The “Largo” we know isn’t the original version. The melody was composed by Handel as an aria for his opera “Xerxes”. The opera wasn’t a success, and the aria is the only part of it still performed today.

It’s sung here by the wonderful Kathleen Ferrier 1912-1953 with the London Symphony Orchestra under Sir Malcolm Sargent. The familiar tune begins at 1 minute 8 seconds.


At home we listened to Children’s Hour on the radio, but the only music programmes I remember hearing were the frequent broadcasts by Reginald Foort the cinema organist. He had a very wide repertoire ranging from overtures, through opera, operetta and ballads to popular songs of the day. At that time I thought the cinema organ sound was absolutely wonderful and I was desperate to learn the pipe organ. But more of that some other time.....

When he left the BBC, Reginald Foort was succeeded by Sandy Macpherson, a Canadian who had been resident for many years at the Empire, Leicester Square. At the outbreak of war, all normal broadcasts were stopped for a time, and much of the music programmes substituted were supplied by Sandy for up to 12 hours a day.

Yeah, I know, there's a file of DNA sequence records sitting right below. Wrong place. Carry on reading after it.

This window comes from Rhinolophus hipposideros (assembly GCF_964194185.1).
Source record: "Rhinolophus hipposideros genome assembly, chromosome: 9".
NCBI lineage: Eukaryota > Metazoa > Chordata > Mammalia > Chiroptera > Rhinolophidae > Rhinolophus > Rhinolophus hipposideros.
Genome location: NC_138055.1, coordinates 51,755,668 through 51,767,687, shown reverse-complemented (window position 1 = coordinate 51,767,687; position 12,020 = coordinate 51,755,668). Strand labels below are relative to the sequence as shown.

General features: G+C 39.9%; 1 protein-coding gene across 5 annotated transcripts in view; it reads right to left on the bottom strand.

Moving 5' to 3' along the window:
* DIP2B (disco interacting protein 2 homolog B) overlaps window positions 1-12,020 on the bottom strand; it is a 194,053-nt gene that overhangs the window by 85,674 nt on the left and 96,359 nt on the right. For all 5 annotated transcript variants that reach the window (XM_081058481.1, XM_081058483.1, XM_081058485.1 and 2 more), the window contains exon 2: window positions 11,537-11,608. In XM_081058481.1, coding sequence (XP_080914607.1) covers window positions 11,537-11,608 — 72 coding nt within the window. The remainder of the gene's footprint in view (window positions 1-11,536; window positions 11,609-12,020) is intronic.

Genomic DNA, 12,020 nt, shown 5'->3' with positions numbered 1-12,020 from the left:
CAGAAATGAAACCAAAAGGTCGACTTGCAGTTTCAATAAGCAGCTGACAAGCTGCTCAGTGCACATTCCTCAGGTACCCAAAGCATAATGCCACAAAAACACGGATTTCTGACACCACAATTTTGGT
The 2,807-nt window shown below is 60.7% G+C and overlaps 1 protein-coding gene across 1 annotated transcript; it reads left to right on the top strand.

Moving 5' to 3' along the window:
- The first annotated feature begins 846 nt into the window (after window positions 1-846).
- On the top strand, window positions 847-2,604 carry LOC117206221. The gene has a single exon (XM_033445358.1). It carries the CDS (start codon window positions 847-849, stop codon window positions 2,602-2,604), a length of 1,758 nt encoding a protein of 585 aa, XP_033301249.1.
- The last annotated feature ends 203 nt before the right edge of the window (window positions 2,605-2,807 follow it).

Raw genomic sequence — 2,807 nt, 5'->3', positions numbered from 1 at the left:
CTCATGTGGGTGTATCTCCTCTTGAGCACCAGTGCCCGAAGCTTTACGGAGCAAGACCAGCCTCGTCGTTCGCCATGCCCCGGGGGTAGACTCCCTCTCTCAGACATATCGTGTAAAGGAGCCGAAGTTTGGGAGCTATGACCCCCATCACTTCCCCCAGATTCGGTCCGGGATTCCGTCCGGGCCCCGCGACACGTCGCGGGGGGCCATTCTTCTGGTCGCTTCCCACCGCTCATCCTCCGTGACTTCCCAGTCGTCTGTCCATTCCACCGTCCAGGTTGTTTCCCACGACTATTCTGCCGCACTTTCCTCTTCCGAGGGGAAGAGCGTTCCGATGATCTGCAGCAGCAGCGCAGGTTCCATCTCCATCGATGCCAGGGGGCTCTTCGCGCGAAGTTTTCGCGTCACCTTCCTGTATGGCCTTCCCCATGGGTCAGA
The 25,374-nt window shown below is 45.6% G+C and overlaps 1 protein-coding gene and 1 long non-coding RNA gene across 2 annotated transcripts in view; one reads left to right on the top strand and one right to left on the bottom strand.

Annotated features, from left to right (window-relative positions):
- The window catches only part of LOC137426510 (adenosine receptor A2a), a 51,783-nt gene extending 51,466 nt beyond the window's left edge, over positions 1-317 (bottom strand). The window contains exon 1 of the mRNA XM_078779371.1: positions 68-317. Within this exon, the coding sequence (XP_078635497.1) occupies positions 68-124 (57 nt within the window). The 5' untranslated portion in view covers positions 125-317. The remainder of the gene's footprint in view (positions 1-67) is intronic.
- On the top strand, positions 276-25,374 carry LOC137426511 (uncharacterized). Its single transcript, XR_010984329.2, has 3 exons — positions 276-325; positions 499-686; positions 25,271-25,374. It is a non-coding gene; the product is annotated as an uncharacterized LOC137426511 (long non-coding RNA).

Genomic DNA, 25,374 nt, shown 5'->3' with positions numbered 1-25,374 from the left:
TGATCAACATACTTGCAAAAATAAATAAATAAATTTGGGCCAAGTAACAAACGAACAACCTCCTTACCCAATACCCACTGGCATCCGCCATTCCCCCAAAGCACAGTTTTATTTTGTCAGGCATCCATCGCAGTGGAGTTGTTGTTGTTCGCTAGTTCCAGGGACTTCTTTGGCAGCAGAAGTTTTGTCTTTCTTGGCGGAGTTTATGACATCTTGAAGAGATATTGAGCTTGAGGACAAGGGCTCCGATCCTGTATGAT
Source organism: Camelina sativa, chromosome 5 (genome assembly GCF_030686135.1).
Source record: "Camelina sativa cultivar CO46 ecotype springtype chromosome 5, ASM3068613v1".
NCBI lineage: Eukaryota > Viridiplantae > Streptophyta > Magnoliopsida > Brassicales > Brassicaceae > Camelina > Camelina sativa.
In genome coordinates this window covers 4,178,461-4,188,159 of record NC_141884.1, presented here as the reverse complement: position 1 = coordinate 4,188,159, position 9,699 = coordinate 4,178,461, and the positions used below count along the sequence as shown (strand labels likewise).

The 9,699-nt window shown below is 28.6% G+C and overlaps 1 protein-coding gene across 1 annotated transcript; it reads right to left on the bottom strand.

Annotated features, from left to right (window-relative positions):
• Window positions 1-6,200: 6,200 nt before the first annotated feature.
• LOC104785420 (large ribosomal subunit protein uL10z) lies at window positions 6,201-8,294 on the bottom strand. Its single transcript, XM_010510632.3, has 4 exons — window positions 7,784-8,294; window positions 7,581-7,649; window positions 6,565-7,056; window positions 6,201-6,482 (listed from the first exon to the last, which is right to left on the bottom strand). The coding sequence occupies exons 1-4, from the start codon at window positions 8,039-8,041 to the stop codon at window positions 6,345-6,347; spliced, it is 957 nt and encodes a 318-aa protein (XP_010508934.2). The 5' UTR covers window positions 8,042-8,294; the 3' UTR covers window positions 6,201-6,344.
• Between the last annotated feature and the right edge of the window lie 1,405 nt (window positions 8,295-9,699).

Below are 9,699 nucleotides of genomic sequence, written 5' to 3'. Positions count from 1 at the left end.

I’m showing this little video simply for nostalgia, since this type of music really belongs to a world that no longer exists. Sandy is playing what was then the new BBC theatre organ which had been installed in St. George’s Hall. London. The instrument was destroyed during an air raid in September 1940 and Reginald Foort came to the rescue by loaning his enormous portable organ to the BBC. After the war he decided to sell the instrument and the BBC bought it from him.


Here’s an amusing poem which I’ve set down from memory. It was contained a book of indoor games and pastimes published in the ‘30s by Foulsham, and it brings back a lot of memories for me.

The 8.15 was almost due,
He had no time to spare,
He licked his face and cleaned his teeth
And combed and brushed his hair.

He gripped his collar savagely
And fumbled with his tie,
Then tried to do his shirt-front up,
No buttons could he spy.

He dashed down to the breakfast room
With curses that could hurt,
“How often have I asked you, girl,
‘Bout buttons on my shirt?”

His little wife said “Oh, but dear…”
“Don’t dear me!” he replied.
“There’s no time to be funny, girl!”
Belinda simply sighed.

“I’m sick to death of telling you
‘Bout buttons on my shirt,
It’s dastardly to treat me thus,
I’m not a lump of dirt!”

His little wife just looked at him,
Her lips began to pout.
“You see, my dear,” she sweetly said,
“Your shirt is inside out!”


Finally, the EIGHTY PLUS quote -

He who is of a calm and happy nature will hardly feel the pressure of age, but to him who is of an opposite disposition youth and age are equally a burden. (Plato)